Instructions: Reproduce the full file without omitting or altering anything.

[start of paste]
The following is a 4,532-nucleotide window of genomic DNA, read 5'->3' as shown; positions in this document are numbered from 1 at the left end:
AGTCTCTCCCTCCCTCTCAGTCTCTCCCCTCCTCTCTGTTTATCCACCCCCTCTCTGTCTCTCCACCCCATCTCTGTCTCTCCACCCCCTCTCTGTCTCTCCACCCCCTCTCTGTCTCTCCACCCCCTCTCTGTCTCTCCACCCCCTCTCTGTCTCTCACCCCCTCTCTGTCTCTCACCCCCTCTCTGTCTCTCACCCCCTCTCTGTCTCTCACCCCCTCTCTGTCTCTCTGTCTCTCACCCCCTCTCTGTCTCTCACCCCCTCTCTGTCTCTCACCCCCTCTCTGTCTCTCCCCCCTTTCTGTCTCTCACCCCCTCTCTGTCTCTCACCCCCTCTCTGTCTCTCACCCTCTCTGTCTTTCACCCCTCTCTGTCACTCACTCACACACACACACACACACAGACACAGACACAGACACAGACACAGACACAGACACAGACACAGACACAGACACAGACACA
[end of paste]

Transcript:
The following is a 4,532-nucleotide window of genomic DNA, read 5'->3' as shown; positions in this document are numbered from 1 at the left end:
AGTCTCTCCCTCCCTCTCAGTCTCTCCCCTCCTCTCTGTTTATCCACCCCCTCTCTGTCTCTCCACCCCATCTCTGTCTCTCCACCCCCTCTCTGTCTCTCCACCCCCTCTCTGTCTCTCCACCCCCTCTCTGTCTCTCCACCCCCTCTCTGTCTCTCACCCCCTCTCTGTCTCTCACCCCCTCTCTGTCTCTCACCCCCTCTCTGTCTCTCACCCCCTCTCTGTCTCTCTGTCTCTCACCCCCTCTCTGTCTCTCACCCCCTCTCTGTCTCTCACCCCCTCTCTGTCTCTCCCCCCTTTCTGTCTCTCACCCCCTCTCTGTCTCTCACCCCCTCTCTGTCTCTCACCCTCTCTGTCTTTCACCCCTCTCTGTCACTCACTCACACACACACACACACACAGACACAGACACAGACACAGACACAGACACAGACACAGACACAGACACAGACACAGACACA